Saturday, August 3, 2013

The Death of a Pet

My son's hamster died today. Or, more accurately, I signed the paperwork to allow our vet to euthanize him. It is 2:11 in the morning and I am still too upset to go to bed, too upset to put a formal end to the day. I cleaned out Snowy's cage for the last time tonight. Little Brother was quite regular about cleaning out his pet's cage, but he wasn't up for it just yet. So, I wiped down the little yellow food bowl, the funky looking neon purple plastic sleeping hut, the green wheel that spun regularly in my basement. And I cried.

How do you explain death to a child? When our vet wanted to discuss options for our hamster - there weren't really any, but he wanted to make it look like there were, in case I wanted to spare my son the stark reality - I told the vet that my eight-year-old would take the news better than I would. I was right.

Little Brother calmly digested the fact that his hamster had an inoperable tumor. That the gigantic bald patch on his pet's hind end wasn't the result of anxious biting - it was a monster tumor, an aggressive tumor, a cancerous tumor. And he said to me, in such a very grown-up voice, that if his hamster was going to die, he didn't want him to die in pain.

We agreed that a lethal injection was the most humane thing to do, even though I am still up twelve hours later because I can't bear to think that I signed away the life of a living thing. In my 40+ years of life, I've never had to do that before. When I lost my first baby to miscarriage, it was one of the most horrible experiences of my life. But I didn't have to make a choice about it - it just happened. And when my sweet dachshund suffered a fatal seizure, I actually refused to put her down. I took her home, wrapped in a blanket, so she could die in my arms feeling safe and loved. She always hated the vet.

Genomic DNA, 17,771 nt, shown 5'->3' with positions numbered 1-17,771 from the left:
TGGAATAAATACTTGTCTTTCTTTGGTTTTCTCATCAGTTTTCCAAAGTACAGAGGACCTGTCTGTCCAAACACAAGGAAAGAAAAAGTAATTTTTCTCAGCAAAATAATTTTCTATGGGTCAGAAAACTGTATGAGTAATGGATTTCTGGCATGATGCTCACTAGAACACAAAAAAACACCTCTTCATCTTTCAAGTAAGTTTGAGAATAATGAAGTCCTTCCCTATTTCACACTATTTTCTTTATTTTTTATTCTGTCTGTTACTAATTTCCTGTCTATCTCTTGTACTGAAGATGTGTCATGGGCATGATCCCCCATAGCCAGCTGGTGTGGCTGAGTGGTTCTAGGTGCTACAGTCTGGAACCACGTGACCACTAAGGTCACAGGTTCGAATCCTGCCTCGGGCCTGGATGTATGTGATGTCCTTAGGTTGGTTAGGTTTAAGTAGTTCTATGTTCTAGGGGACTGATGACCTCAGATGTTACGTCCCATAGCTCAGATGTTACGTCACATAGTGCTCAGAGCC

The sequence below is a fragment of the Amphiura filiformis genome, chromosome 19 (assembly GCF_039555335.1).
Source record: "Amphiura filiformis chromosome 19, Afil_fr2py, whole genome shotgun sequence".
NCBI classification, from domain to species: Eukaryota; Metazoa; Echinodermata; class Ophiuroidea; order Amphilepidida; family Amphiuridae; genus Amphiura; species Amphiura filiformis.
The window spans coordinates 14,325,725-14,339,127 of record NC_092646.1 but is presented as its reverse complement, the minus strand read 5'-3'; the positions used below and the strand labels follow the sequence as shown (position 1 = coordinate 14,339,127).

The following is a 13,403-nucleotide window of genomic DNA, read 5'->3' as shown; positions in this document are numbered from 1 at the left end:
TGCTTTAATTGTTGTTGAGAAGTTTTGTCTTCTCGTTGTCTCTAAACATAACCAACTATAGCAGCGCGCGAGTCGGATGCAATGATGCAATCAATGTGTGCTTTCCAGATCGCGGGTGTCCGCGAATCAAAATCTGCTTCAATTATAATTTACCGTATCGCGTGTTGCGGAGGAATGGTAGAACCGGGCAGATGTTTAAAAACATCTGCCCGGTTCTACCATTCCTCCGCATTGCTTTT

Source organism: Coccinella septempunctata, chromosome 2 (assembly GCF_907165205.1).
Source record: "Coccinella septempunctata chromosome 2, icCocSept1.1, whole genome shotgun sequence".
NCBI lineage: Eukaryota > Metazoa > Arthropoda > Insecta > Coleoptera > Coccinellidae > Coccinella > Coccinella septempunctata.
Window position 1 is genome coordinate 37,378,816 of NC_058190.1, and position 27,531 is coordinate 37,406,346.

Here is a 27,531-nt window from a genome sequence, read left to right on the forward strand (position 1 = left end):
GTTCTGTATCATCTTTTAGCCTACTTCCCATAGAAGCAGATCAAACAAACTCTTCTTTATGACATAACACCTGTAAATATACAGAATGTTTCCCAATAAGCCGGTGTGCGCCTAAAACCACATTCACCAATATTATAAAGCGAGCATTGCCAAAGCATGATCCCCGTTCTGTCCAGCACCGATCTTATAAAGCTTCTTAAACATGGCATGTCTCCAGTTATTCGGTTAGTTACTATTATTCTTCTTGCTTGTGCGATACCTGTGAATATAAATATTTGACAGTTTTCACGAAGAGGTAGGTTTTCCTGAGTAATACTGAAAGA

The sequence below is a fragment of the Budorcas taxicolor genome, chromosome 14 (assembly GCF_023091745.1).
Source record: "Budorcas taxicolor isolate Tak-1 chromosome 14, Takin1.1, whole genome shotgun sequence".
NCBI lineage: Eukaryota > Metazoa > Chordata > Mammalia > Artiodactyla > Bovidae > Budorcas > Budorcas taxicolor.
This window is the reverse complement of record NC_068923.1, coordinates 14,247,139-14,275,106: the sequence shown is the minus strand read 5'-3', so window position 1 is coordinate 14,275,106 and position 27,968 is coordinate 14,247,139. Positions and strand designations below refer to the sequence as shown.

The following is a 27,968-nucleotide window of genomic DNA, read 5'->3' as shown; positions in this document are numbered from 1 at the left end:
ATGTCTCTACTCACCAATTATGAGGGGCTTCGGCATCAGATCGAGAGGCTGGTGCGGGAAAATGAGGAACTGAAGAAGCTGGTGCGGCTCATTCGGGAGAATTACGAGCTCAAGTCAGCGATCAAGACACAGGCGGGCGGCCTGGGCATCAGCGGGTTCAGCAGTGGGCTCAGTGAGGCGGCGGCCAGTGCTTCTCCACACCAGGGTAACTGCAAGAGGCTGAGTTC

But this time, I had to sign a paper saying that it was okay to kill our pet. And even though I believe it was the right thing to do, it still hurts.

Snowy fought with the vet tech during the injection and actually managed to bite a finger. Immediately after, I snatched him up and held him on my chest and stroked him. A white dwarf hamster, he was so small that I could only use two fingers to stroke his back. He didn't try to bite me; he just settled into my touch. I knew he trusted me to do what was right by him. I sincerely hope that I did.

After the hamster died, the vet showed me the tumor's massive infrastructure. I actually found it somewhat comforting to look at Snowy's death from a clinical perspective. There was no doubt that our pet was terminal. An aggressive cancer, the tumor had large blood vessels feeding it. It was nearly one-quarter of the hamster's size and had already started to displace his bodily organs. Strange how he looked so fine from the top; if you didn't flip him over, you might not have realized - as we didn't - that he was sick. But he had chewed fur from one paw, so there were clear signs of distress.

Throughout the process, I tried to involve my son. I made sure that he spoke with the vet, but once I realized the severity of his pet's condition, I broke the news to him privately. I let him see me cry.  I asked him if he wanted to be there when Snowy died and he said no. I told him that was fine, but that it was important to me that I hold Snowy when it happened. Then I hugged my son and kissed the top of his head and told him how very sorry I was. We agreed to have the vet cremate the body. Neither of us wanted to carry a dead hamster home to bury. 

After we left the vet clinic, my son and I went for a long walk. I asked if he minded if we threw out the new portable pet carrier that we had just purchased for this trip. He said no, it just made him sad to look at it. I threw out the metal box with vehemence and felt vindicated when it made a resounding clank in the trash can. We talked about death and the unanswerable question of why pets and people have to die. We didn't come to any definite conclusions.

I don't have any answers to share or advice to give on how to teach children about death. Grief is a vulnerable, powerful, and intimately personal experience. For me, I touched back on old losses, as well as one I expect to experience soon. I'm not sure exactly how my son felt, but I knew that I was doing something important by walking alongside him, openly and honestly, and sharing the experience.

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